They are getting paid. They're getting an education for free. They knew the situation before they even signed on to play. Now they want their cake and eat it too. I say pay them then deduct the education room and board and books from their paychecks.

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1 reply
justhc10 bullmesht May 01 2014 at 9:30 AM

You will find that the money these kids would make from the TV royalties alone would make books and tuition seem like peanuts. The NCAA and these colleges have been making a killing of these kids for manny decades. Thus, overlooking their basic First Amendment rights under the law. It's a total abuse of authority. If you compare even the most expensive education over a four year stay in college to the money the schools are making on these televised games you would notice a gross disparity in compensation. This begs the question of being a non profit organization. These schools play both sides with the tax advantages of a non profit and also the free market system.

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dredselw May 01 2014 at 7:51 AM

Players should be allowed more access to financial help, but not with a union! They are being provided a very valuable education and a chance to be recognized by the world of fans who have connections to help them in their careers. Then you have a few who will sign million dollar contracts sometimes before even graduating. When you have a union you have another boss to answer to.

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Jay May 01 2014 at 9:43 AM

If you want to solve this problem then just get rid of the sport of basketball.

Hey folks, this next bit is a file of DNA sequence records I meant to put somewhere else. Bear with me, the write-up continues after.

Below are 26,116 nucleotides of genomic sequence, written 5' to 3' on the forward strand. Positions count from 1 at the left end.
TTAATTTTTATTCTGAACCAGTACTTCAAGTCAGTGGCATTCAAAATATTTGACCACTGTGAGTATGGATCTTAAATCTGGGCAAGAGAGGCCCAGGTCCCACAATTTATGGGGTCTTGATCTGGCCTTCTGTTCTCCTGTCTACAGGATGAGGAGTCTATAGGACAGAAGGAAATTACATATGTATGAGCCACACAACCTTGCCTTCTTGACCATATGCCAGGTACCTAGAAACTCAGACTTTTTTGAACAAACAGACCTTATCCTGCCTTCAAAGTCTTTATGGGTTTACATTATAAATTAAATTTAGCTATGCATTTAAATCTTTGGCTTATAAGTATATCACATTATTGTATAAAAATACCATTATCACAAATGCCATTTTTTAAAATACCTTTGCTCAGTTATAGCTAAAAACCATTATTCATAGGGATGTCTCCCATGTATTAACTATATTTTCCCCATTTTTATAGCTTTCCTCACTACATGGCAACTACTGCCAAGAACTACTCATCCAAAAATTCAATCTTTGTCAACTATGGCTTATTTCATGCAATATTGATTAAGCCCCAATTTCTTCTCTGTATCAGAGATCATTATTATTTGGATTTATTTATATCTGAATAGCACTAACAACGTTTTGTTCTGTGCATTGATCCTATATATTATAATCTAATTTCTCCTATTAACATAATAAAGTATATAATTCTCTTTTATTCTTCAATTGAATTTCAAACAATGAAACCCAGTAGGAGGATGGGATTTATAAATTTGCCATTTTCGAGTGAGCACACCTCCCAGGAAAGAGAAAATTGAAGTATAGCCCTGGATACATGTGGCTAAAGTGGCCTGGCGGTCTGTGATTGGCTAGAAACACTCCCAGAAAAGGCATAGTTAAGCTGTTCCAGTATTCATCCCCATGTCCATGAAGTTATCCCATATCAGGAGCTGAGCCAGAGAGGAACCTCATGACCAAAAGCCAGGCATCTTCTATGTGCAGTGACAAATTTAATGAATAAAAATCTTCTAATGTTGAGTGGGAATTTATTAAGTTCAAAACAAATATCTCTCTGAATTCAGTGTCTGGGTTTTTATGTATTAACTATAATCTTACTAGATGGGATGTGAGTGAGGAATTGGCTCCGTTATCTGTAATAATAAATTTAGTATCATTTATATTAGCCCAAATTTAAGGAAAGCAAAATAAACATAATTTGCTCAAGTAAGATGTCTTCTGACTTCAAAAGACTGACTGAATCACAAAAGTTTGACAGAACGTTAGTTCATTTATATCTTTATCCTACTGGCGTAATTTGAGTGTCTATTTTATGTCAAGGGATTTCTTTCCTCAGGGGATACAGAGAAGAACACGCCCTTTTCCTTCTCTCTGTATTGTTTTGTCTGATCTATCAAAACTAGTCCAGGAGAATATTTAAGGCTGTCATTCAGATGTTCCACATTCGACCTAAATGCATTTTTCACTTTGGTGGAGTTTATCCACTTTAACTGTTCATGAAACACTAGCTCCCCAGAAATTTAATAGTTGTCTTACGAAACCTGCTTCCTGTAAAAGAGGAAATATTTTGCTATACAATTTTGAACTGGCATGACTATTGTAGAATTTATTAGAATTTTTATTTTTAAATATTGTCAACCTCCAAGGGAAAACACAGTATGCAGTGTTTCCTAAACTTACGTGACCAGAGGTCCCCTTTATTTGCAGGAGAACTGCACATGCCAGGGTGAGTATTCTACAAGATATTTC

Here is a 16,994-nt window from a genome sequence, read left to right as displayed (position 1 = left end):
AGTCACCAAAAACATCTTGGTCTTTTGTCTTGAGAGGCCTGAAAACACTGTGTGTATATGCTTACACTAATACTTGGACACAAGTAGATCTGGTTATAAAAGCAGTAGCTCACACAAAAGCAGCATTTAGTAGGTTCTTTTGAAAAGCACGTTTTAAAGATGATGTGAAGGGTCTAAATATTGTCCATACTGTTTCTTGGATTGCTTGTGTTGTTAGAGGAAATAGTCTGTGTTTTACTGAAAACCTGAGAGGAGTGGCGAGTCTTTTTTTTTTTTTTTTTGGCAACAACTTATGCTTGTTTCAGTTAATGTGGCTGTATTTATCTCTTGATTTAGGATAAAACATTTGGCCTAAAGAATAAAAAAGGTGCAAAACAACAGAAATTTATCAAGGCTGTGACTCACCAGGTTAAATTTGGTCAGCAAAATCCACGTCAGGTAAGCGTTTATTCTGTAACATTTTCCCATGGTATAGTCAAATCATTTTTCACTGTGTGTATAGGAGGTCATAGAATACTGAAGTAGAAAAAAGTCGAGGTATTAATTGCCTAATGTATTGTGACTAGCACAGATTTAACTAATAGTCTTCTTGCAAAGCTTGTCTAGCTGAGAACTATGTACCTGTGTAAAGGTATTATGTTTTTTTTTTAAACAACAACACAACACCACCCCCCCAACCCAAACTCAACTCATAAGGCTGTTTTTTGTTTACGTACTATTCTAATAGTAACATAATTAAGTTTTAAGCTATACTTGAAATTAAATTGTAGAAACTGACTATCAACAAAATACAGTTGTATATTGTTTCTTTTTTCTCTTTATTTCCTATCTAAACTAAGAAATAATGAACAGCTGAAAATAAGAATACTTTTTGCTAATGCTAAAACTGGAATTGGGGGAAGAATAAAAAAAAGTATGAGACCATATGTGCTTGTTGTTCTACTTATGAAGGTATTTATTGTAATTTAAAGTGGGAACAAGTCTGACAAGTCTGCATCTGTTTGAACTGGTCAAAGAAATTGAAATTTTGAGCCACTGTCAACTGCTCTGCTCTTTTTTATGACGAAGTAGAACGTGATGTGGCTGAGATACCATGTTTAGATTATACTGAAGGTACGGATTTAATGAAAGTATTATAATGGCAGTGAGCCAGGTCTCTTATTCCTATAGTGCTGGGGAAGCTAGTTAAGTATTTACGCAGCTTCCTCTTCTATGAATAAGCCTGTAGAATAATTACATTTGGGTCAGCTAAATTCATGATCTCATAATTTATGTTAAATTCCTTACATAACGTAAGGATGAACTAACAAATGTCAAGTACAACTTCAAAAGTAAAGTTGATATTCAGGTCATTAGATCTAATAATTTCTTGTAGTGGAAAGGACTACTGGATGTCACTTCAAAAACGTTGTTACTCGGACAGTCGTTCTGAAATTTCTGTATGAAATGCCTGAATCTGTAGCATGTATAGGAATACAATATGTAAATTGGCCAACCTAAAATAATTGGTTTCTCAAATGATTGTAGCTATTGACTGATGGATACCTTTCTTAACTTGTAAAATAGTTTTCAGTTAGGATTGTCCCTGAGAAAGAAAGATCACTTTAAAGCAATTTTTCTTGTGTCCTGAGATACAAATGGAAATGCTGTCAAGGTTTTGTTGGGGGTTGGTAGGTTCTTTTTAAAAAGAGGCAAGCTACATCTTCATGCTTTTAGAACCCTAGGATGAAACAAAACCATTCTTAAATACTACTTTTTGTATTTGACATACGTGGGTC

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buglebob May 01 2014 at 7:33 AM

Yep - begore this is over thesxe greedy idiots seeking unions - pay and other comp will ruin one of the greatest things for a vast majority of young athletes. The chance to get a quality education doing what they love to do for 4 years while enjoying every min of it.

I didn't have much $ while going to college and had to borrow to finish. I still enjoyed it all and never starved or was left wanting. All avg college kids have very little $.

There is no common sense right now.

Athletes in college are amatuers and the money, if any is made, belongs to the colleges . They are being paid enough with their free education. If they don't like that they can go try to play for pay elsewhere.

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gotigersthomas May 01 2014 at 12:18 PM

I support my favourite colleges and I have not probably with the money football and basketball being spread out with all the sports. But the football and backetball players that whine they are getting paid is priceless. They are given free eduation which benifits school and student athletes. Not all basketball and football player makes pros but least I get quality education if they choose to work for it.